Business profile: capital markets | Investment banking on The Gateway

Business profile: capital markets

The Gateway gets a briefing from Olof Svensson, Vice President in equity capital markets at J.P. Morgan

What it's all about

Capital markets work means assisting clients who need to raise money and who have decided to do so by selling securities such as shares or bonds (slices of debt) on the financial markets. These clients could be large corporates, other banks, private equity firms, or governments.

I work in equity capital markets, and we help clients raise money by selling shares on one or more exchanges. If our client is a company or a bank, they are often issuing shares themselves to strengthen their balance sheet or to fund an investment or an acquisition. In the case of governments or private equity firms, they often want to convert a large slice of a company that they own into funds by selling shares in that company.

If we're dealing with a company that has never listed its shares for sale on an exchange before, we do an initial public offering (IPO) of their shares. If the company has already been listed on an exchange we might be involved in a rights issues (an offering of additional shares), issue of convertibles (an offering of bonds which can be converted into shares), or an accelerated offering (offerings of additional shares which can be arranged quickly, sometimes even overnight).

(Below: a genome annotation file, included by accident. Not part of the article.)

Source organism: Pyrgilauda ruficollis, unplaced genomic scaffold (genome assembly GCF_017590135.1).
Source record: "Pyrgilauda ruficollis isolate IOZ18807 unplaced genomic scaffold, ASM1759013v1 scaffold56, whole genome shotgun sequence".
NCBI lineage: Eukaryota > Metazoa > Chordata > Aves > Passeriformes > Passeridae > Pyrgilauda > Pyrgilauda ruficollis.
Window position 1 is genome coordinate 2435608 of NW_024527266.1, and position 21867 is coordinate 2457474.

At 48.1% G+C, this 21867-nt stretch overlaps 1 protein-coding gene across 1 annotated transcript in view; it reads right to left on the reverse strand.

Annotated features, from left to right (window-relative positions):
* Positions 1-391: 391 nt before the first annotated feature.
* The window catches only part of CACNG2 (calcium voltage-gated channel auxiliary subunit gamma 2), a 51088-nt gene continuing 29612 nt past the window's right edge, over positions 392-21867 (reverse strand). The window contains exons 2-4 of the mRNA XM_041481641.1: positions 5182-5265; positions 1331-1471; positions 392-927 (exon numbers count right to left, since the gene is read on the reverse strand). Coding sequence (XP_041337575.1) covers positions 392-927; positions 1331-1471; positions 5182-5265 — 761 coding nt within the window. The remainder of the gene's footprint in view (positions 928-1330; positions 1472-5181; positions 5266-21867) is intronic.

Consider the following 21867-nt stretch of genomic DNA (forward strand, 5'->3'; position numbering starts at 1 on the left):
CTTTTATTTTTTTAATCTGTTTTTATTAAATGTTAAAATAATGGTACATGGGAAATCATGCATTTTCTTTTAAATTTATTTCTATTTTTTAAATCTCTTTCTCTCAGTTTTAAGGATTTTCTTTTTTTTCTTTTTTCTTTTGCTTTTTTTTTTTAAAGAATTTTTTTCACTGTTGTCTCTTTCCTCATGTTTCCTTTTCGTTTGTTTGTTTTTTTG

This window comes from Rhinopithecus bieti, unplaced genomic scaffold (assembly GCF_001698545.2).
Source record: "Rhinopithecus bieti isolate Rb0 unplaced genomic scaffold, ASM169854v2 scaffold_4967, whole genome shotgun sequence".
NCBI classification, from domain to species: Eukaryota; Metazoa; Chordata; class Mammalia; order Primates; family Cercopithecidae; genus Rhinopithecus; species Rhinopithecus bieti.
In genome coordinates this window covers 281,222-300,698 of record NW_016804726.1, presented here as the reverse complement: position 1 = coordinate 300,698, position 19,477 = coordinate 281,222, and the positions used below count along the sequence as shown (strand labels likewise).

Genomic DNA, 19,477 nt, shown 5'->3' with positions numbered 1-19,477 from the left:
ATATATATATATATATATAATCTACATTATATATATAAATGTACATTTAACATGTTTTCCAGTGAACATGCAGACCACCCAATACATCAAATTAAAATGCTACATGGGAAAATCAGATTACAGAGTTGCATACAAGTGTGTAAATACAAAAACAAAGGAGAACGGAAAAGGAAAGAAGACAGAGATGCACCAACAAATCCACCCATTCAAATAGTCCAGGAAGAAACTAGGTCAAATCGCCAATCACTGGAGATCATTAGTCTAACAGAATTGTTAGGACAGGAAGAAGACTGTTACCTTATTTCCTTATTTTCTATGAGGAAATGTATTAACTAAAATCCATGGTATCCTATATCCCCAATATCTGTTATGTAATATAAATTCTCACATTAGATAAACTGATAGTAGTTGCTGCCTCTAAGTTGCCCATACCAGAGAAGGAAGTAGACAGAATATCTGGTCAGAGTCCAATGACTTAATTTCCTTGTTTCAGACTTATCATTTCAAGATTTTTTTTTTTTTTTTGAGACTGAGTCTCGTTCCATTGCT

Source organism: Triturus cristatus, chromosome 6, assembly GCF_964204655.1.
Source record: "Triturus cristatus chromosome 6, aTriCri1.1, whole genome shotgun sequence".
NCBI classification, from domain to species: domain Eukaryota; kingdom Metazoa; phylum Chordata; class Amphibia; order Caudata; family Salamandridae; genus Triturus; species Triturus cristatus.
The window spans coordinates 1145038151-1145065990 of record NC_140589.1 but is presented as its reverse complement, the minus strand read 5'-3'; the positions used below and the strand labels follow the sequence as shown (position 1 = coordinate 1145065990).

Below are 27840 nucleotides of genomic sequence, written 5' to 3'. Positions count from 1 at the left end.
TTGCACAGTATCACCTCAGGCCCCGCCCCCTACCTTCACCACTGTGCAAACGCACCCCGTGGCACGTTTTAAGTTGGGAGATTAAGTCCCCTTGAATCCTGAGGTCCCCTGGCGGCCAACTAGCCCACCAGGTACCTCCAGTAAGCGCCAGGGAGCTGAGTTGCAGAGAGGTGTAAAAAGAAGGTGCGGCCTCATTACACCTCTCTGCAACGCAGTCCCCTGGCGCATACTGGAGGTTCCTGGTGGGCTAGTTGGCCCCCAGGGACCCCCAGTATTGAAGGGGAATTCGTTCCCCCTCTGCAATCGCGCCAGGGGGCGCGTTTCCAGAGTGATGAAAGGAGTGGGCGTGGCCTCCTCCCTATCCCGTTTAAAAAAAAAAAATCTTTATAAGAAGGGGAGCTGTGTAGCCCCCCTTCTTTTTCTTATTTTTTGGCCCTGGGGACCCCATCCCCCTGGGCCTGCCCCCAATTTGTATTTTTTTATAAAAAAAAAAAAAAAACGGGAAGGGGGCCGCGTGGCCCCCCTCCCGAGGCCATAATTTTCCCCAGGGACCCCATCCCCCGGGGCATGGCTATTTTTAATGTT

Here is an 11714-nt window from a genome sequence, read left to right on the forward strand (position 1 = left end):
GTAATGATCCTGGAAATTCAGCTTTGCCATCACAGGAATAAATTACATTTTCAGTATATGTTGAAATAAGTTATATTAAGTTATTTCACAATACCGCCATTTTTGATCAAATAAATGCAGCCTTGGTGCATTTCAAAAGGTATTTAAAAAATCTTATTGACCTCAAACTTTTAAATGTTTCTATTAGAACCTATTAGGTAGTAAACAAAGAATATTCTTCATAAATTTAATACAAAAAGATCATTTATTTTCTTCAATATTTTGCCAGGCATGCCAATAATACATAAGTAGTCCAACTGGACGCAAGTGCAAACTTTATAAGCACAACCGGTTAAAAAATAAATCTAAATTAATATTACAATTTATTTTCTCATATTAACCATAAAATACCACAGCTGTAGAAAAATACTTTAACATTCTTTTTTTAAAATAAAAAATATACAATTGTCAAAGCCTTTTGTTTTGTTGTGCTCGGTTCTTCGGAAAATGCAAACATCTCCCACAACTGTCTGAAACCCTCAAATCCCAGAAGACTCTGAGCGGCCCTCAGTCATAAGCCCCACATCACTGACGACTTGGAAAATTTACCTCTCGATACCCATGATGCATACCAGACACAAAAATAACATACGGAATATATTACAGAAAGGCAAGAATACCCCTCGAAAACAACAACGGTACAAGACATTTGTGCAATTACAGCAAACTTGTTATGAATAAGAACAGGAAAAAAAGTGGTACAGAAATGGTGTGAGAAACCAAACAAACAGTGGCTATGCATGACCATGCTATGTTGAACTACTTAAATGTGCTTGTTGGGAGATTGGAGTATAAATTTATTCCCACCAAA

How it brings in revenue

We usually charge our clients a percentage of the overall amount raised as a fee, or an amount related to the transaction in more complicated ways. We typically only charge our clients fees for transactions that complete successfully, so if something we're working on doesn't go through, we normally don't make any money from it.

How it works

On a large transaction like a big IPO, a client will request proposals from banks stating how they would structure and execute the transaction. We submit our proposal, and then meet the company and its owners to pitch our ideas to them. They then pick the advisors that they want by considering each bank's proposal and pitch, their track record in executing similar transactions, and the team who will be involved in the deal.

If we are chosen, the next step is due diligence. We carefully go through the company's financial documents and other records with lawyers and accountants. The aim is to ensure we understand the company and its workings well so that when we come to present the shares to the market we can highlight the company's attractions to investors in the best way possible, while also being balanced and informing them of any potential risks associated with the investment.

At the same time, all the necessary transaction documentation is prepared. The main document is the offering circular, which, typically a few hundred pages long, gives details of the company and the industry in which it operates for potential investors. Producing it is a long process, usually lasting a couple of months, which involves us, the company, our lawyers, the company's lawyers, and the auditors. Once it's finished, the offering circular is filed with the relevant authorities (listing authorities or stock exchange) in the country where the company is to be listed. The body reviewing the offering circular might then have feedback, meaning we have to add extra information.